Robert Fico has been appointed Slovakia’s prime minister for the fourth time and will attend an EU summit in Brussels this week, where the nation-first populist’s fellow leaders should get an early indication of how obstructive he intends to be.
President Zuzana Čaputová on Wednesday formally approved the new three-party coalition government led by Fico, whose party won elections last month on pledges to end military aid to Ukraine, slash immigration and defend Slovakian sovereignty.
“We will be a constructive government. You will see sovereign Slovak foreign policy,” Fico said at the ceremony. Čaputová told the new prime minister he was “not just taking over power, but also responsibility for the republic and its citizens”.
Analysts expect the country to move closer to the unashamedly nationalist policies of Hungary, whose illiberal leader, Viktor Orbán, Fico has said he admires – although many question how far he will follow through on his campaign rhetoric.
Fico’s Smer party finished first in last month’s ballot, with 23% of the vote, and formed a coalition with Hlas, a breakaway party led by the prime minister’s former deputy, Peter Pellegrini, and the ultra-nationalist Slovak National party (SNS).
The decision to govern with SNS led to Smer and Hlas being suspended from the socialist group in the European parliament, while Čaputová last week rejected the coalition’s first choice for environment minister, a climate sceptic.
Rudolf Huliak, a pro-Russian SNS MP who has denied the climate crisis and verbally attacked environmental campaigners, was replaced by Tomáš Taraba, another far-right politician and former member of the neo-Nazi LSNS party.
Fico backs humanitarian and reconstruction help for Ukraine but no further military aid. He also opposes western sanctions on Moscow and wants the EU to force peace talks, a line similar to Orbán’s that is rejected by Ukraine and its western allies.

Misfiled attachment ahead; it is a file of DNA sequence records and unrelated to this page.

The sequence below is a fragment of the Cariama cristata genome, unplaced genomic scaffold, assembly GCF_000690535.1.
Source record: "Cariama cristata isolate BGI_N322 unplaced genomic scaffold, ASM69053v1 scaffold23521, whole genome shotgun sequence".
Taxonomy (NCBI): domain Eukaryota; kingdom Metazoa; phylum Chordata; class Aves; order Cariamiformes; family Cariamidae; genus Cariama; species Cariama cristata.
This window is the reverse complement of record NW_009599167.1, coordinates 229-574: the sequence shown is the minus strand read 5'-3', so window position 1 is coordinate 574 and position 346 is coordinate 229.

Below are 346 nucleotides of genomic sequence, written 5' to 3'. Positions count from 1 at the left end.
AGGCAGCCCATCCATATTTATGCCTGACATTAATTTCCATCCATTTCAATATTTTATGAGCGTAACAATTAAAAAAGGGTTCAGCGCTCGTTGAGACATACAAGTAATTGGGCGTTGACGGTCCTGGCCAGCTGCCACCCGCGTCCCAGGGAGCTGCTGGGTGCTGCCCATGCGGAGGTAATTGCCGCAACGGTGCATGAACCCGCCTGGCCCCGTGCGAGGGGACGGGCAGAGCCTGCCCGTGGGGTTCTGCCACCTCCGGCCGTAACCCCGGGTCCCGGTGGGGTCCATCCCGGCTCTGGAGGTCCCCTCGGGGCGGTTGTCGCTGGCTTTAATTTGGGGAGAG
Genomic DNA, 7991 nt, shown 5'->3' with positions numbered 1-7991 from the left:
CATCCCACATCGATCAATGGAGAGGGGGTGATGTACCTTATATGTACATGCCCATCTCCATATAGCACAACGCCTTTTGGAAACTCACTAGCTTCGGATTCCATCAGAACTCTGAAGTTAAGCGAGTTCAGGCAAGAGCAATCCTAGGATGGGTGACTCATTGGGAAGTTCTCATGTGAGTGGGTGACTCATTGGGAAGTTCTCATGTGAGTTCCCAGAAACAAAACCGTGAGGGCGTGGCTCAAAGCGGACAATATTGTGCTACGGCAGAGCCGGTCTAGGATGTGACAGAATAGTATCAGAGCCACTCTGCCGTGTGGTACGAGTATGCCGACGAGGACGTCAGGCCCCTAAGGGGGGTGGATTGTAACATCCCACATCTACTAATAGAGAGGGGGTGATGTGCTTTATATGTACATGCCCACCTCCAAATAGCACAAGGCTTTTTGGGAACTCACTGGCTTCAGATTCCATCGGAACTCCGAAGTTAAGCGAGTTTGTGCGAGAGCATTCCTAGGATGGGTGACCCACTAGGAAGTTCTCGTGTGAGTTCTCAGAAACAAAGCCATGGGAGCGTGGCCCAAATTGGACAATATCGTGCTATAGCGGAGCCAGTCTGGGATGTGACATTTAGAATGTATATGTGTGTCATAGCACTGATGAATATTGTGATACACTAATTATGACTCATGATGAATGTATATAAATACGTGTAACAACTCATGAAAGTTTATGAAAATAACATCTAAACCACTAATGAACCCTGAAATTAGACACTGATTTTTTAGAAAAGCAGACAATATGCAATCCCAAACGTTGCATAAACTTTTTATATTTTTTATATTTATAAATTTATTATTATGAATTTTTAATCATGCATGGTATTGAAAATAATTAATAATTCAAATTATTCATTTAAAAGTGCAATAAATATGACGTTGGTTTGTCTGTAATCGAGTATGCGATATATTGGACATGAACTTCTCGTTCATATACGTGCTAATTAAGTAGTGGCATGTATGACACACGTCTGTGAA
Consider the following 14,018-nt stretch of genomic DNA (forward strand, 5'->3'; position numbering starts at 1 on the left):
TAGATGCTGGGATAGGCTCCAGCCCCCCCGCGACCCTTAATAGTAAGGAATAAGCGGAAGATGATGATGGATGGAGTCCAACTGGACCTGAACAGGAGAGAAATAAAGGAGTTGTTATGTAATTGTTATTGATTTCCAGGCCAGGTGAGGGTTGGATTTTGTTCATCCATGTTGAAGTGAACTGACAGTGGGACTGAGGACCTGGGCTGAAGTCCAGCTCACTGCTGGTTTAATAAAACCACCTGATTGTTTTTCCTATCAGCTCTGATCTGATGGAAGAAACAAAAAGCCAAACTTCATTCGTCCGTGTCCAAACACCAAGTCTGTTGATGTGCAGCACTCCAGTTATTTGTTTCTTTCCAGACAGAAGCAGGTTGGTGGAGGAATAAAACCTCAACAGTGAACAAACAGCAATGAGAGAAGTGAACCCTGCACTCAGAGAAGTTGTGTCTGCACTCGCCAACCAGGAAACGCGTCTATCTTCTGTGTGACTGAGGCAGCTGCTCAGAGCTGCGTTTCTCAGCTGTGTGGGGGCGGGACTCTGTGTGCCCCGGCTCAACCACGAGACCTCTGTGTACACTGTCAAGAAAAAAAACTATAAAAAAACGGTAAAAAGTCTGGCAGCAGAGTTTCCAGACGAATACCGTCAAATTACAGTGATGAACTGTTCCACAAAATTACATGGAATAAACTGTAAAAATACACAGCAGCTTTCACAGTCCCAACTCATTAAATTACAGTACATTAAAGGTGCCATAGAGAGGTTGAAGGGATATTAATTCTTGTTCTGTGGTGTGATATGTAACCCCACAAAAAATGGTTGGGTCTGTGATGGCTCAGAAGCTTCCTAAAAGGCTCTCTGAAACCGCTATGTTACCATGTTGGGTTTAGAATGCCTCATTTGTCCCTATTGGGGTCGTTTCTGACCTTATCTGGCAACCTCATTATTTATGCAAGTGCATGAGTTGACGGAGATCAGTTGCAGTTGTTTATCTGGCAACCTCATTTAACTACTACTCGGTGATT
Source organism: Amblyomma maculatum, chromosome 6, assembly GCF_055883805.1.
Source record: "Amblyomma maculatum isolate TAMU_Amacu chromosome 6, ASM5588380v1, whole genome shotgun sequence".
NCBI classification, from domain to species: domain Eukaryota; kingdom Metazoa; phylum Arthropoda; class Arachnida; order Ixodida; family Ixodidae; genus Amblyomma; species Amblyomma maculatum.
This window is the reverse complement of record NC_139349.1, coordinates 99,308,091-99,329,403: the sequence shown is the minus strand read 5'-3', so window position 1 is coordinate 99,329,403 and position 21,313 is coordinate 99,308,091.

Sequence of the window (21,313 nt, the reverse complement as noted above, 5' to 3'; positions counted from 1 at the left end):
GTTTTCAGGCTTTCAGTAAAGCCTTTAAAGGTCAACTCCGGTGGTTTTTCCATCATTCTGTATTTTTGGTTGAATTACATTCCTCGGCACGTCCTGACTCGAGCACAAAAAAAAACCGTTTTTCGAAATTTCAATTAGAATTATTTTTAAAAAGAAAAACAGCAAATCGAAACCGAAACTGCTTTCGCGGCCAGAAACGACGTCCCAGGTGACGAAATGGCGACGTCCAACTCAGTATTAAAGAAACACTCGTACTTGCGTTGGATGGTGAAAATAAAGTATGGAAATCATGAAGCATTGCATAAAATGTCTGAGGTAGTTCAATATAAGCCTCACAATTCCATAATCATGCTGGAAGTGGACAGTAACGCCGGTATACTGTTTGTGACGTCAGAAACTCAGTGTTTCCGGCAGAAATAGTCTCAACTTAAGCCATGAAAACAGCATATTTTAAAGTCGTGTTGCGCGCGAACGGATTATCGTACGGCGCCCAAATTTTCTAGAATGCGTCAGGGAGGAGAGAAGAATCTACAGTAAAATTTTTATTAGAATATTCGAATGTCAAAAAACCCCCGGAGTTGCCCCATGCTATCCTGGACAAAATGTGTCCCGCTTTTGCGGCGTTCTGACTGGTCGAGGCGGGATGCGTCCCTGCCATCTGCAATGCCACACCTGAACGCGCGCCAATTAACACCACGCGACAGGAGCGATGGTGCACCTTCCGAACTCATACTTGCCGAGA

Forced to resign in 2018 amid huge popular protests after the murder of an investigative journalist and his fiancee, Fico has said his priorities now are cutting Slovakia’s deficit, “protecting our national interests” and cutting illegal immigration.
Diplomats and analysts have suggested a number of factors, including Fico’s past pragmatism as the head of governments between 2006 and 2010, and again from 2012 to 2018, could soften his more extreme rhetoric – at least on the international scene.
Domestically, said Michal Ovádek, a political scientist at University College London, the campaigns of both Smer and SNS had “clearly charted a path to illiberalism”. He added: “This government could be bad news for LGBTQ+ people, rule of law and public scrutiny.”
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However, Ovádek said on X (formerly known as Twitter) that there were reasons to believe “illiberal and undemocratic excesses” would be limited by the government’s slim majority in parliament and a pressing economic need to keep European funding coming.
While attacking Brussels and the US on the campaign trail, Fico has also consistently said that he has no intention of taking the country of 5.5 million people out of the EU or out of the US-led Nato military alliance.
Maintaining EU unity on continued support for Ukraine and the bloc’s controversial plans to tackle immigration are both likely to be high on the agenda of the EU leaders’ regular two-day summit, which begins in Brussels on Thursday.